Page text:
• Even with substantive edits, the final product will not reflect my current skill level.
  • Therefore, it will take an awful lot of willpower to refrain from completely rewriting the series, which would be quite time consuming.
  • More editing? It’s been more than three years since I wrote a new book—or, more precisely, co-wrote The Pajamazon Amazon vs The Goofers Twofers—and I’m itching for the chance to jump back into the more creative aspects of creative writing.

Option 2: The Present

With at least one book left to write in The Soul Sleep Cycle (and hopefully a few more), I’d be lying if I said I wasn’t eager to wrap up the major story arc that I started back in 2006. However, I’m reluctant to invest the time in Book 3 before I see whether the first two garner any interest—and sales—either via traditional publishing or indie publishing.

To forge ahead or take a break from the series—that is the question.

Pros for living in the present

  • I already have a pretty good idea of what this book will be about and what needs to happen before the end.
  • Having just finished major edits to If Sin Dwells Deep and minor edits to If Souls Can Sleep, the complexities of the story are still fresh in my mind.
  • I’m still very excited about this series, and, honestly, I can’t imagine not writing this book at some point—if only for closure.
  • If traditional publishers don’t buy the trilogy, I’ll have three books ready to self-publish simultaneously. (Hey, it works for Netflix.)
  • I’m confident that the project would push me creatively and that I’d be proud of the final product.
  • While not as easy as editing TRC, writing Book 3 of The Soul Sleep Cycle would still be simpler than coming up with a completely new idea for a novel.

Cons for living in the present

  • If ISCS and ISDD don’t prove profitable—regardless of whether I or a traditional publisher sell them—then spending time writing the next book in the series would be rather pointless. (See also: The Renegade Chronicles.)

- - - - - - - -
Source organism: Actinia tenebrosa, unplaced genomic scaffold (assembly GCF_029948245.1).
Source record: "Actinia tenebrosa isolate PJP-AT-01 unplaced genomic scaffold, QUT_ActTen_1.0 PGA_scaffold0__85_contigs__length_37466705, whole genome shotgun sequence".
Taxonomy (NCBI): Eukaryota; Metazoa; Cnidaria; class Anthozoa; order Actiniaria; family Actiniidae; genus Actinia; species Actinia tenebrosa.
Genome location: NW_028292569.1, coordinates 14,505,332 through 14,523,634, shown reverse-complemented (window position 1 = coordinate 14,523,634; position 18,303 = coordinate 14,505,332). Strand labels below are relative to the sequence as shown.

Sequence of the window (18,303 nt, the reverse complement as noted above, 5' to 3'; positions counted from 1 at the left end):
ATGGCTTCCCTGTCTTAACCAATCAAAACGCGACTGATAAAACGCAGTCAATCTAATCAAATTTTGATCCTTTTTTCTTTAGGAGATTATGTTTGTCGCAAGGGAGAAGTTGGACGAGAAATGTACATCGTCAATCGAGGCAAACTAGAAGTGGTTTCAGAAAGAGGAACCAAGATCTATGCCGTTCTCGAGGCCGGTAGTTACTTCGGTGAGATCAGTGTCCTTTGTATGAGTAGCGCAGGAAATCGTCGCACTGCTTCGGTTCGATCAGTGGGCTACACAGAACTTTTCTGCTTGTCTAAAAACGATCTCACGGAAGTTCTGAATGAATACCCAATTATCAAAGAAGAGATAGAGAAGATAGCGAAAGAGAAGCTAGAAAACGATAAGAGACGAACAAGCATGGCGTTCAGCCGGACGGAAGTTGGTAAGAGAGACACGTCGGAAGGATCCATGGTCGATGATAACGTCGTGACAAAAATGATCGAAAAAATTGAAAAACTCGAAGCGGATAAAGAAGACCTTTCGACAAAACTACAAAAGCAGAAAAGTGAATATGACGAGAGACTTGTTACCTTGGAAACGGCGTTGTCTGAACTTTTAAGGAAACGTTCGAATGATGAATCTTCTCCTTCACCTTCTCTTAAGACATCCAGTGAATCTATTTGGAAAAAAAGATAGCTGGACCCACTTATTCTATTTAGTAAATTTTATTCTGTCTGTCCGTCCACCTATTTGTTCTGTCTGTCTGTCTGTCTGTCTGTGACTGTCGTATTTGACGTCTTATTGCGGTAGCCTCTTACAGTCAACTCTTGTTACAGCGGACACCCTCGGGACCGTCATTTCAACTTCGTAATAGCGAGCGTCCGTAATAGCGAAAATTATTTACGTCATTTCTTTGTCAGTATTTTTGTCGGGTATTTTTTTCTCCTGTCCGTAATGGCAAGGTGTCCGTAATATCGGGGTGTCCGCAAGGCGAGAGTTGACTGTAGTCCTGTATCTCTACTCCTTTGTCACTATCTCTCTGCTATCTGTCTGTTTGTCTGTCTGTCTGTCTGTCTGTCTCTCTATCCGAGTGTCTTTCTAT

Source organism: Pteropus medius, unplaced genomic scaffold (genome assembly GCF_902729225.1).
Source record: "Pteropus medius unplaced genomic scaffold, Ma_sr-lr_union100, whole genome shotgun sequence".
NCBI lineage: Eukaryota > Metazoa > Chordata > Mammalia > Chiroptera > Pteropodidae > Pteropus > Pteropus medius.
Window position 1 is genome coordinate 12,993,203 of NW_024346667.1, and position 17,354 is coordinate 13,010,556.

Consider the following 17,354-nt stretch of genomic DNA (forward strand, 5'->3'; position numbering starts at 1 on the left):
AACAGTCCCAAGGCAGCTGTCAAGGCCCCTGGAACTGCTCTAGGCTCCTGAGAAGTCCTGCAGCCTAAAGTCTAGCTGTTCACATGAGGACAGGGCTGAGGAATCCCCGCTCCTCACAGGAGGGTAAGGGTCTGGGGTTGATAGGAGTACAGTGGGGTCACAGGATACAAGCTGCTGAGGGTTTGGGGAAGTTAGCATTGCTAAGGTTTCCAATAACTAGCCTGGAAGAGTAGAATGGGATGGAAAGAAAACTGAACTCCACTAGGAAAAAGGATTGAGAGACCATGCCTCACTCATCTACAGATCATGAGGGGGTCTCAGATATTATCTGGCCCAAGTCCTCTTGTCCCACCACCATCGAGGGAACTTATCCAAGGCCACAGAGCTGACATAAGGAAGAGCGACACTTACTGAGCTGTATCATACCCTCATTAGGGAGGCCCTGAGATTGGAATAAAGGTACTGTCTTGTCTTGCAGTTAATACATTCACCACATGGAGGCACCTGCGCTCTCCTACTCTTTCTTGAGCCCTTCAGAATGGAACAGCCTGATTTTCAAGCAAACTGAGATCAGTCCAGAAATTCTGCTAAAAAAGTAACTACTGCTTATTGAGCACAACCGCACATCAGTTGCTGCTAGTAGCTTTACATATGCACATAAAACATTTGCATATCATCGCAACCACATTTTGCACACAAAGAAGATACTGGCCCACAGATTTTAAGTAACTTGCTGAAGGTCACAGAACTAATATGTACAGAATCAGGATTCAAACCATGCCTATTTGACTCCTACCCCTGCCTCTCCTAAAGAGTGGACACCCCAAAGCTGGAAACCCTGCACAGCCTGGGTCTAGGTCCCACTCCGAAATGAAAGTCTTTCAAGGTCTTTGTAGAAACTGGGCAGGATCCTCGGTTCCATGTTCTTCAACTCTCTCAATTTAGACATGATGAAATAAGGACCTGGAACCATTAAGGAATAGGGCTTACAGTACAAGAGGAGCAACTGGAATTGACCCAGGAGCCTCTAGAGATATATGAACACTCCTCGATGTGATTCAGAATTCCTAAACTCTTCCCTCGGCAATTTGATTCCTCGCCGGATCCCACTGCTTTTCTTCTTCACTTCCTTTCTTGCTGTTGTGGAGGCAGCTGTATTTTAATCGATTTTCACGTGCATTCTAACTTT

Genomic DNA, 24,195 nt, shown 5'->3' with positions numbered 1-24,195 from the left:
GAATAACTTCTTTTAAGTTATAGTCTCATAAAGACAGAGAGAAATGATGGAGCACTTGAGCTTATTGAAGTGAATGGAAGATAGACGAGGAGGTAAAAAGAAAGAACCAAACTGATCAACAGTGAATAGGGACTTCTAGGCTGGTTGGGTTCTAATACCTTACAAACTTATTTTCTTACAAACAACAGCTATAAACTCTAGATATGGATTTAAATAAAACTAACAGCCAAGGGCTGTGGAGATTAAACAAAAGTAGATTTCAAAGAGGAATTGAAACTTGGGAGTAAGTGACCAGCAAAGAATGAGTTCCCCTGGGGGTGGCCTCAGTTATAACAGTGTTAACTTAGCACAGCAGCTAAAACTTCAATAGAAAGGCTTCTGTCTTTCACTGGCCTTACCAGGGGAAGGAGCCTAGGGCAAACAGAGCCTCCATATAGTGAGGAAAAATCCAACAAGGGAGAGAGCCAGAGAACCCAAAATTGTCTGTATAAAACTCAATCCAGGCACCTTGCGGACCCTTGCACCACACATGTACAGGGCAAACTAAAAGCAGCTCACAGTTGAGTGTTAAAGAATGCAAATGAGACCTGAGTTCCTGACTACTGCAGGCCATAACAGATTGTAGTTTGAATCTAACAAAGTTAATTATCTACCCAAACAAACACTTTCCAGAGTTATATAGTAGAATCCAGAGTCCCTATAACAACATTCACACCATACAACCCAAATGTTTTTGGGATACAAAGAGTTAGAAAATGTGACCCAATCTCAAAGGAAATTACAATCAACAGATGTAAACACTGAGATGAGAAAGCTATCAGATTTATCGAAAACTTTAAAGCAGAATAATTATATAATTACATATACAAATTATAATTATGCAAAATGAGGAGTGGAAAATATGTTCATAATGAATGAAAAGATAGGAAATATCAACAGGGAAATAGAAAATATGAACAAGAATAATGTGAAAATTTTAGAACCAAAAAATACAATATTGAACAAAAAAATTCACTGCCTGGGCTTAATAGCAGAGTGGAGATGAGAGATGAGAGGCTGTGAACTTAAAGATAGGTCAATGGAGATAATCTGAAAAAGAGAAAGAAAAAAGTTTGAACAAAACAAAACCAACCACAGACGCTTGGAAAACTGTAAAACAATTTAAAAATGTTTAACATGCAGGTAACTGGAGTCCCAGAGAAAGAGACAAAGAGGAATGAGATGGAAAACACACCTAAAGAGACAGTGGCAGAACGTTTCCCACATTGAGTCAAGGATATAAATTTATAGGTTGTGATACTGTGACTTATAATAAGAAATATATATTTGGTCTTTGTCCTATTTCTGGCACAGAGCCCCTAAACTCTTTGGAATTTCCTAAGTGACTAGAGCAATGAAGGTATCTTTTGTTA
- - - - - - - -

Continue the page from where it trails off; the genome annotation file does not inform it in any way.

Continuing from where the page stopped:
• Even with my new writing schedule, it could take me a couple of years to plot out this story, write it, and then edit it.

Option 3: The Future

I don’t know about other writers, but I always have a slew of story ideas rattling around my gray matter. I jot down some of these story starters in a Word file. In most cases, a few paragraphs are enough to placate that which is threatening to distract me from my current project. Such was the case with a young adult time-traveling tale, a twist-filled take on a traditional fairy tale, and a book about zealots bent on triggering Armageddon.

But then there are stories that can’t be so easily exorcized. For more than a year, I’ve found my mind wandering to a new novel—or series—codenamed “Changelings.” Last week, I finally relented and wrote a few pages about a potential plot and the people to populate it.

Could this be my next novel?

Pros for embracing the future

  • Jumping into a brand-new book would be undeniably energizing, not to mention fun. (I haven’t written a first draft a story since “Ghost Mode” in 2013!)
  • I already have a viable avenue to explore: Changelings.

Cons for embracing the future

  • I have no idea whether any of my ideas, including Changelings, will bear fruit.
  • Even if I were to write a complete manuscript for Changelings, there’s no guarantee it would be publishable.
  • Planning aside, starting afresh will surely be the most time-consuming approach. If my goal is to publish something pronto, this option is out of the question.

Of course, there are other possibilities. I could focus on non-fiction, repurposing some of my old Generation Why? columns or mining this blog for writing-related topics in order to make my self-publishing debut. Or I could give into one of my friend’s urgings and try my hand at a biography of some fascinating historical figure.

But the fact is my passion for writing has always focused on fiction.

“What next?” has almost never been a problem for this writer. Perhaps I should spend a little time exploring past, present, and future—each in turn—and see which project captures my soul. Then again, I suspect I already know where my heart lies.

Perhaps that’s another advantage of “living the dream.”

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Living (and writing) the dream

Hi, my name is David. Remember me? I used to write articles about writing on this website.

I’ll spare you the clichéd “Sorry I haven’t blogged in a while, but I’ve been busy” post. (Snore.) I’ve never met a writer who wasn’t woefully short on time or an author who boasted copious opportunities to type the hours away. Why should my situation be any different?

When a guy’s calendar sports more words per page than his manuscript, he has to prioritize. So even though I acknowledge that marketing is important, at the end of the day, I’m a fiction writer. If I’m going to produce a novel amidst real life’s diversions and obligations, fiction must come first.

Therefore, I make no apologies for my long absence here…though I’m hopeful there will be fewer in the future.

While I haven’t lost (much) sleep over a dearth of blog posts recently, I have succumbed to some tossing and turning due to a general lack of productivity—specifically, the slow rate of progress on the rewrite of my current novel, If Sin Dwells Deep.